Those of faith in Messiah are also the seed of Abraham, whether they are a Jew or Gentile. They are blessed through Messiah Yeshua (Psalm 2:12).
Sometimes, we are too concerned with what people may be saying about us behind our backs or what people may be doing to harm or cheat us.
But our confidence should remain unshaken knowing that He loves and cares for us and that an undeserved curse will not come to rest upon us (Proverbs 26:2).
What is to be our response to those who do curse us? Yeshua told us to bless those who curse us and despitefully use us or unjustly treat us (Luke 6:27–36).
The Star and Scepter Prophecy in Parasha Balak
“A star will come out of Jacob; a scepter will rise out of Israel.” (Numbers 4:17)
In Balaam’s fourth message (Numbers 24:15–19), he prophesies the coming of the Messiah King.
In Matthew 2:2, we see that Yeshua (Jesus) fulfilled this prophecy.
“Where is the one who has been born king of the Jews? We saw his star in the east and have come to worship Him.” (Matthew 2:2)
Bar Kokhba: False Messiah
About 60 years after the destruction of the Second Temple in the First Jewish-Roman War, Simon Bar Kokhba led a revolt against the Roman Empire and re-established Israel as an independent state. It lasted three years.
The leader of this Jewish War of Independence was born Simon Ben Kosiba, but he changed his name to Bar Kokhba, which translates as ‘son of star.” This name is an obvious reference to Balaam’s Star Prophecy. In other words, he proclaimed himself the messiah of Israel.
Although he had many followers, he was proven to be a false messiah when he was slain in 135 AD, just 100 years after Yeshua’s (Jesus) death and resurrection.
This war split those who followed Yeshua from the rest of the Jewish community, since the believers in Yeshua knew that Bar Kokhba was not a true Messiah and therefore refused to take part in the rebellion. They fled to the mountains, while those who followed Bar Kokhba perished fighting for a false messiah.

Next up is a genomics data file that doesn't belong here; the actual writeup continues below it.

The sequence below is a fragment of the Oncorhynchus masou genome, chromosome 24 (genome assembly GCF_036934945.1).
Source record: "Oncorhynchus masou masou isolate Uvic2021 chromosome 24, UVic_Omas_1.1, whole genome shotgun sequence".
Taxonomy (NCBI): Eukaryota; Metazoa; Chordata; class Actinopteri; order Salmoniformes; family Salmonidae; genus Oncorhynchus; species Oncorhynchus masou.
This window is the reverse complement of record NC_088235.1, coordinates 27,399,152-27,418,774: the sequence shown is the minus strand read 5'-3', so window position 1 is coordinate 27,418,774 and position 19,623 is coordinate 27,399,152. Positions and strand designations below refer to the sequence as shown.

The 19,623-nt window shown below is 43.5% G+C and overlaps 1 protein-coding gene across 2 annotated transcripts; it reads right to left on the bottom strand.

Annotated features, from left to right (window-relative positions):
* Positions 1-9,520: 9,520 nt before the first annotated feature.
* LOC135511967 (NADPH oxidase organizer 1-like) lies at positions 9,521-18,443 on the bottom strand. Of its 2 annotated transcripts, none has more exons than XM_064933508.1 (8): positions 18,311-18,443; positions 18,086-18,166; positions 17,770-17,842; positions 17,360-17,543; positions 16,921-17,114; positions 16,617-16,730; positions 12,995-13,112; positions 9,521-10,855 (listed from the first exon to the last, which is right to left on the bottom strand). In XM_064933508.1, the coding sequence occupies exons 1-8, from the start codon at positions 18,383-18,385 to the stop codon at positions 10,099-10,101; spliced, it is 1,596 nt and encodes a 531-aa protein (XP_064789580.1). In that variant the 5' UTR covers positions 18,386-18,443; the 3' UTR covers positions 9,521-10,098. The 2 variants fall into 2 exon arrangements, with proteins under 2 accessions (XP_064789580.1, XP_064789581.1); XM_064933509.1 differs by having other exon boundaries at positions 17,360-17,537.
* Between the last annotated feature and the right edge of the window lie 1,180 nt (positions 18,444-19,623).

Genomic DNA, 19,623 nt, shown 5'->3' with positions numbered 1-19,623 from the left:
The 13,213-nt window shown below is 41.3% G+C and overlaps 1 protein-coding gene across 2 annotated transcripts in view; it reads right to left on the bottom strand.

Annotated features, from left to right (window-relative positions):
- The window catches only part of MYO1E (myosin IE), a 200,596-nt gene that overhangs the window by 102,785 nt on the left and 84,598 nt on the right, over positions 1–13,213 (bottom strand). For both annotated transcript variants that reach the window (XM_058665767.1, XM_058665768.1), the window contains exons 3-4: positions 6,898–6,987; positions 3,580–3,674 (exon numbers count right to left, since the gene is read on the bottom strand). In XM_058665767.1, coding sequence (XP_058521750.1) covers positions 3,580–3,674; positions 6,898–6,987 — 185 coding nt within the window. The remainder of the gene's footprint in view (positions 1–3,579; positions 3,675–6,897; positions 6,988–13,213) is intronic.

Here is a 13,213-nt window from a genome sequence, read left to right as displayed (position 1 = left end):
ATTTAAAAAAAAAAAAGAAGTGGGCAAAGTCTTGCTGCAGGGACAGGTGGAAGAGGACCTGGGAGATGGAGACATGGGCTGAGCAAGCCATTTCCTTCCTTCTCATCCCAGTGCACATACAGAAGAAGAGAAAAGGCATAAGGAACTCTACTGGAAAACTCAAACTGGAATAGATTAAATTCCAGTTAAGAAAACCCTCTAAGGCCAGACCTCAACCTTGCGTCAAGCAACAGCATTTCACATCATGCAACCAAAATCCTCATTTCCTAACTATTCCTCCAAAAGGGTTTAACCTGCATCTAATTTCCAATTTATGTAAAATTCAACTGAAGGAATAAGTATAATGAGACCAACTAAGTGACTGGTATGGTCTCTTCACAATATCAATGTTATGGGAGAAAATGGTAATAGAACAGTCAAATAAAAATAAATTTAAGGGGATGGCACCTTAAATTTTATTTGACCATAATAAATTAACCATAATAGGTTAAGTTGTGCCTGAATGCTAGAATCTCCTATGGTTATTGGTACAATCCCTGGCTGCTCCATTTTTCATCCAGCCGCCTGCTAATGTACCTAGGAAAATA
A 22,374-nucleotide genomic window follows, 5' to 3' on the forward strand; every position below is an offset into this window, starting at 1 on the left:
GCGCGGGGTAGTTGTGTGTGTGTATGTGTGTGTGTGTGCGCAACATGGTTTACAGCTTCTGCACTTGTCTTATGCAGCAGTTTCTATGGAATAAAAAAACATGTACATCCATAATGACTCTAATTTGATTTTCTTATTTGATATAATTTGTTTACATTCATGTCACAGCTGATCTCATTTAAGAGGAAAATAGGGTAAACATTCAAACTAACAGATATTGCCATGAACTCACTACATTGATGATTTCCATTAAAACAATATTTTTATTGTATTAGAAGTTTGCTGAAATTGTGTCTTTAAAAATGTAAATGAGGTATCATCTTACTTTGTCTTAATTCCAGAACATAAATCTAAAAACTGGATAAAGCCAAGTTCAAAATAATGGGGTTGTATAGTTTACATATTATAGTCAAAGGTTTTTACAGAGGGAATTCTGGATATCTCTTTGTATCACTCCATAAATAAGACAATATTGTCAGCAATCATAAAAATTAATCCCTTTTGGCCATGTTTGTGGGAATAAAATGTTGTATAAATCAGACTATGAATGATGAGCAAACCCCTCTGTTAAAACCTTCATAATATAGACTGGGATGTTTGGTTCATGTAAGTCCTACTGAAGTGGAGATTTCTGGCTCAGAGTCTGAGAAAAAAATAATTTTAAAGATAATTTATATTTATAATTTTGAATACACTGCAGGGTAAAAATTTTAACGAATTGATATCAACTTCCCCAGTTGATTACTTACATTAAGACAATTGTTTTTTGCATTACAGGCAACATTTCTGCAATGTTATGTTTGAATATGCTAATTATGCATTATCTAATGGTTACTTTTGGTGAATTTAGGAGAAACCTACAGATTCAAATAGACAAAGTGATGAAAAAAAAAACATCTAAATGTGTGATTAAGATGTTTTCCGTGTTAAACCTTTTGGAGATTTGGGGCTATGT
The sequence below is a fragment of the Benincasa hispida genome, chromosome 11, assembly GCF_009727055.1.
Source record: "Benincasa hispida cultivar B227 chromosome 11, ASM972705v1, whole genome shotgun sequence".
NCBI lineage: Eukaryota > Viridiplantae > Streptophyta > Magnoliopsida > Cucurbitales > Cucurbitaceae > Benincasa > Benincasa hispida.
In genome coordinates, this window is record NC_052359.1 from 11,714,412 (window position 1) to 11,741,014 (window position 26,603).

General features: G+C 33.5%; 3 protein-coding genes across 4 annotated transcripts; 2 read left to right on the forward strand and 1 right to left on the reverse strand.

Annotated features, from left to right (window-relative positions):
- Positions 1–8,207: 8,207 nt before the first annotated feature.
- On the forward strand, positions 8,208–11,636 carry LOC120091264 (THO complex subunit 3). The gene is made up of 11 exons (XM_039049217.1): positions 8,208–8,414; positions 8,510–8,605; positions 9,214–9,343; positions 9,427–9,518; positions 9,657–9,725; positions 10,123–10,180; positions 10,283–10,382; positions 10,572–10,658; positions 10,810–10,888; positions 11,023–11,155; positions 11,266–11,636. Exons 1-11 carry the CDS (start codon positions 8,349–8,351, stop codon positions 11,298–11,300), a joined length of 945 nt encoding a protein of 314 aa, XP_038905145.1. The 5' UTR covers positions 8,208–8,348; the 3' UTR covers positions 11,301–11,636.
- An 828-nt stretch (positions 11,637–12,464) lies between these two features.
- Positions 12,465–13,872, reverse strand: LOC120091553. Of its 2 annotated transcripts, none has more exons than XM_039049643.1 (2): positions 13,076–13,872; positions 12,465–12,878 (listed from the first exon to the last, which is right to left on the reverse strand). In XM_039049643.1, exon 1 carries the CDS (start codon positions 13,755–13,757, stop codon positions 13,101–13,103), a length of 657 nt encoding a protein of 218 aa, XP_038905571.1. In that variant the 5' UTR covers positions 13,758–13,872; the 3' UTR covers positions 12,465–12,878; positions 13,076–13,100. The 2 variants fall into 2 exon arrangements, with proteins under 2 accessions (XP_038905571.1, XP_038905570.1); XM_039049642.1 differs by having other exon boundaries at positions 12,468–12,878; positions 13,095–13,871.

The Messianic Jewish Believers were therefore, perceived as traitors.
Although today, Jewish people know Bar Kokhba was a false messiah and rabbinical writers call him “Simon bar Kozeba” (son of lies/son of deception), the rift has grown and Jewish Believers in Yeshua now are perceived to be followers of another religion.
Yeshua: Messiah King and Suffering Servant
“The scepter will not depart from Judah, nor the ruler’s staff from between his feet, until he comes to whom it belongs and the obedience of the nations is his.” (Genesis 49:10)
The second half of the Star Prophecy says that “a scepter will rise out of Israel,” echoing the prophecy found in Genesis 49:10.
Both clearly refer to the Messiah, who has already come as the Lamb of God in order to die as atonement for our sins (Isaiah 53) and will come again as the Lion of Judah to defeat the enemies of God and Israel, and to rule the nations with justice and righteousness.
Psalm 2 refers to this Messiah, who will rule the nations, as the Son:
“You are my Son; today I have become your Father. Ask of me, and I will make the nations your inheritance, the ends of the earth your possession. You will rule them with an iron scepter; you will dash them to pieces like pottery.” (Psalm 2:7–9)
This psalm also contains a warning to revere God’s Son, the Messiah, and promises that those who take refuge in Him will be blessed:
“Kiss the Son, lest he be angry and you be destroyed in your way, for His wrath can flare up in a moment. Blessed are all who take refuge in Him.” (Psalm 2:12)